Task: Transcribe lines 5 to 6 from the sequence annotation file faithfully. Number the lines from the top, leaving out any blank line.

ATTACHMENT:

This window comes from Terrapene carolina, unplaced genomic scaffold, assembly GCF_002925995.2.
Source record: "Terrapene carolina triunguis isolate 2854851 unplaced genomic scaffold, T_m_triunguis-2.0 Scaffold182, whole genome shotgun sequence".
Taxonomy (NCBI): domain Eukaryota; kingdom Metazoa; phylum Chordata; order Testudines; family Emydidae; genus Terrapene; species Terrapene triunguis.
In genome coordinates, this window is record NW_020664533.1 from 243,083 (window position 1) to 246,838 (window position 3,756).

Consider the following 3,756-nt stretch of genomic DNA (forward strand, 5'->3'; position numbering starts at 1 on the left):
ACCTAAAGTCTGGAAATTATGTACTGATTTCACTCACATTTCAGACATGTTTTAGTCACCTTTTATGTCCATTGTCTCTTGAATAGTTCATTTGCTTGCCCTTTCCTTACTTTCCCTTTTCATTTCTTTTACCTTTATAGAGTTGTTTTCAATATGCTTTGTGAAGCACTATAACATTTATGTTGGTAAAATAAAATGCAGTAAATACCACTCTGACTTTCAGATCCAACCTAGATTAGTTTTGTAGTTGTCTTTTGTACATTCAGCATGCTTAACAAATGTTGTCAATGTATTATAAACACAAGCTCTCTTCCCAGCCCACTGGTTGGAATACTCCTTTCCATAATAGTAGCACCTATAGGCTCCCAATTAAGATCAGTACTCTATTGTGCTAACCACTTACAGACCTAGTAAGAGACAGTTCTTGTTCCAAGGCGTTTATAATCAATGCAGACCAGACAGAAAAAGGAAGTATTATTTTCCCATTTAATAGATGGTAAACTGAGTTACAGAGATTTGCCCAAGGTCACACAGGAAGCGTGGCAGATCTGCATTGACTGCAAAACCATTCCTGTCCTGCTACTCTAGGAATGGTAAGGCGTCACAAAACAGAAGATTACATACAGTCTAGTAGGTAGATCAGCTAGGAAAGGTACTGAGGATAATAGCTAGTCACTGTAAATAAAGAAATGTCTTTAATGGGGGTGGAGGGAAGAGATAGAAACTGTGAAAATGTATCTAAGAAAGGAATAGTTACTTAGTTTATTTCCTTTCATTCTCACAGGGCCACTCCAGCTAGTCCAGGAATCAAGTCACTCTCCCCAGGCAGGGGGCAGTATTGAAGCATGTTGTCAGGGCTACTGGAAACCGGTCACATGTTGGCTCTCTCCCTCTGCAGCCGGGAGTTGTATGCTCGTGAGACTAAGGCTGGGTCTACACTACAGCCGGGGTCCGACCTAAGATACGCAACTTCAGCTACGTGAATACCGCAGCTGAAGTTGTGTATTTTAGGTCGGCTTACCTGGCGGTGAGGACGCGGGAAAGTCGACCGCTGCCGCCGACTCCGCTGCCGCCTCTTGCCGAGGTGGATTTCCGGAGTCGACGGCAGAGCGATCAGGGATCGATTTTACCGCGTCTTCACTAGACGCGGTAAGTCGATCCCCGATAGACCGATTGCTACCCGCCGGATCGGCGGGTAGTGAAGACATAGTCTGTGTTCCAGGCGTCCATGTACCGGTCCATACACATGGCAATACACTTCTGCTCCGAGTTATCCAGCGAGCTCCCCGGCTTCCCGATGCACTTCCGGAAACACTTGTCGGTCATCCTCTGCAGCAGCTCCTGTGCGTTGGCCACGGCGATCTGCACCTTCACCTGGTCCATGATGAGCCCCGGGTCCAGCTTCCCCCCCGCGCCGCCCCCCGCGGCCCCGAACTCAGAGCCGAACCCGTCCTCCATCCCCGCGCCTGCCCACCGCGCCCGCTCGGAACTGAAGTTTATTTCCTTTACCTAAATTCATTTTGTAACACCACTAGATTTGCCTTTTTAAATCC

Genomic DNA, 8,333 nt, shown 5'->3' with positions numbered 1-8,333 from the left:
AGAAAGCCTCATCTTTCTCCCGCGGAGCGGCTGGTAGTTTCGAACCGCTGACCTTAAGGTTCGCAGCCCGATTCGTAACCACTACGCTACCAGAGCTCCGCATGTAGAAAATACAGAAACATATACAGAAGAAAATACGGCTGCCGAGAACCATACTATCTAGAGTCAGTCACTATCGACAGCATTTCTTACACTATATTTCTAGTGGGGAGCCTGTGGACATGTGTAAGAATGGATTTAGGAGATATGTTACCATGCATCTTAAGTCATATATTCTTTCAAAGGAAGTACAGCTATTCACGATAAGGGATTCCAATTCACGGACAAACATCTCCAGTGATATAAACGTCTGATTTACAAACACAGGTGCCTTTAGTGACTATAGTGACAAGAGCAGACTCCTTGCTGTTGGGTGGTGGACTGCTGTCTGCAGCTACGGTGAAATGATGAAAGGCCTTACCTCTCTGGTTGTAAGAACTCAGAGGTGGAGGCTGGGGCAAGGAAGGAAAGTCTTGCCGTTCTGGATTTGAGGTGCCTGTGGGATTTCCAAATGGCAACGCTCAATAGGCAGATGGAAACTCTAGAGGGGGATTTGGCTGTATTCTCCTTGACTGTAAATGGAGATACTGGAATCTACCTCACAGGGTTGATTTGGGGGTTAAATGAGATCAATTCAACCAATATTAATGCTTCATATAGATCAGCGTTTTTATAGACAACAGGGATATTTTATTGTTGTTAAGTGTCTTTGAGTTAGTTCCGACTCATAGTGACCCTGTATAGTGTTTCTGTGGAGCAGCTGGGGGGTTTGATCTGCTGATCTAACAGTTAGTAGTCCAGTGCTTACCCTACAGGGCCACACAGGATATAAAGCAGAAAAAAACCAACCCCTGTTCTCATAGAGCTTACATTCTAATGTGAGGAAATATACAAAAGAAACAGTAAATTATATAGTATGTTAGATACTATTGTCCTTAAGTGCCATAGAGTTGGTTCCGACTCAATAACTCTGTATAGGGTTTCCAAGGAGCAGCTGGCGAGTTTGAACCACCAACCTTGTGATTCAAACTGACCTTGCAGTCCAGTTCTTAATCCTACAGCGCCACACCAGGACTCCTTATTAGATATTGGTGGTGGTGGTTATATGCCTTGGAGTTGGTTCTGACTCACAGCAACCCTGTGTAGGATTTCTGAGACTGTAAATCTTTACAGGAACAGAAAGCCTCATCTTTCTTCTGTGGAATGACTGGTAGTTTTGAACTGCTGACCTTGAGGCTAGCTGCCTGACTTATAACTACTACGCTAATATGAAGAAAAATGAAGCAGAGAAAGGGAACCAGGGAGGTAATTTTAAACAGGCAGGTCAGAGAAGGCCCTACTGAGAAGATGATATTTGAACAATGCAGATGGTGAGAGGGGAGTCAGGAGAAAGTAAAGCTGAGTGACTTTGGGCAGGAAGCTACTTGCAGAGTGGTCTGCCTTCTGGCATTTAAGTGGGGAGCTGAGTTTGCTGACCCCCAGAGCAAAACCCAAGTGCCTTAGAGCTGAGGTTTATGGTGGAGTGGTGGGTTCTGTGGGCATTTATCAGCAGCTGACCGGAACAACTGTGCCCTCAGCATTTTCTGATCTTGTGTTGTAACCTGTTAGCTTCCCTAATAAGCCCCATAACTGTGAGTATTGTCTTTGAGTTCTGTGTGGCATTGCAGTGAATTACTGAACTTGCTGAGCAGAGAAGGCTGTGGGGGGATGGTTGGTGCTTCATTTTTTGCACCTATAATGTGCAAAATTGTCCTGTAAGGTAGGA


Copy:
Consider the following 3,756-nt stretch of genomic DNA (forward strand, 5'->3'; position numbering starts at 1 on the left):
ACCTAAAGTCTGGAAATTATGTACTGATTTCACTCACATTTCAGACATGTTTTAGTCACCTTTTATGTCCATTGTCTCTTGAATAGTTCATTTGCTTGCCCTTTCCTTACTTTCCCTTTTCATTTCTTTTACCTTTATAGAGTTGTTTTCAATATGCTTTGTGAAGCACTATAACATTTATGTTGGTAAAATAAAATGCAGTAAATACCACTCTGACTTTCAGATCCAACCTAGATTAGTTTTGTAGTTGTCTTTTGTACATTCAGCATGCTTAACAAATGTTGTCAATGTATTATAAACACAAGCTCTCTTCCCAGCCCACTGGTTGGAATACTCCTTTCCATAATAGTAGCACCTATAGGCTCCCAATTAAGATCAGTACTCTATTGTGCTAACCACTTACAGACCTAGTAAGAGACAGTTCTTGTTCCAAGGCGTTTATAATCAATGCAGACCAGACAGAAAAAGGAAGTATTATTTTCCCATTTAATAGATGGTAAACTGAGTTACAGAGATTTGCCCAAGGTCACACAGGAAGCGTGGCAGATCTGCATTGACTGCAAAACCATTCCTGTCCTGCTACTCTAGGAATGGTAAGGCGTCACAAAACAGAAGATTACATACAGTCTAGTAGGTAGATCAGCTAGGAAAGGTACTGAGGATAATAGCTAGTCACTGTAAATAAAGAAATGTCTTTAATGGGGGTGGAGGGAAGAGATAGAAACTGTGAAAATGTATCTAAGAAAGGAATAGTTACTTAGTTTATTTCCTTTCATTCTCACAGGGCCACTCCAGCTAGTCCAGGAATCAAGTCACTCTCCCCAGGCAGGGGGCAGTATTGAAGCATGTTGTCAGGGCTACTGGAAACCGGTCACATGTTGGCTCTCTCCCTCTGCAGCCGGGAGTTGTATGCTCGTGAGACTAAGGCTGGGTCTACACTACAGCCGGGGTCCGACCTAAGATACGCAACTTCAGCTACGTGAATACCGCAGCTGAAGTTGTGTATTTTAGGTCGGCTTACCTGGCGGTGAGGACGCGGGAAAGTCGACCGCTGCCGCCGACTCCGCTGCCGCCTCTTGCCGAGGTGGATTTCCGGAGTCGACGGCAGAGCGATCAGGGATCGATTTTACCGCGTCTTCACTAGACGCGGTAAGTCGATCCCCGATAGACCGATTGCTACCCGCCGGATCGGCGGGTAGTGAAGACATAGTCTGTGTTCCAGGCGTCCATGTACCGGTCCATACACATGGCAATACACTTCTGCTCCGAGTTATCCAGCGAGCTCCCCGGCTTCCCGATGCACTTCCGGAAACACTTGTCGGTCATCCTCTGCAGCAGCTCCTGTGCGTTGGCCACGGCGATCTGCACCTTCACCTGGTCCATGATGAGCCCCGGGTCCAGCTTCCCCCCCGCGCCGCCCCCCGCGGCCCCGAACTCAGAGCCGAACCCGTCCTCCATCCCCGCGCCTGCCCACCGCGCCCGCTCGGAACTGAAGTTTATTTCCTTTACCTAAATTCATTTTGTAACACCACTAGATTTGCCTTTTTAAATCC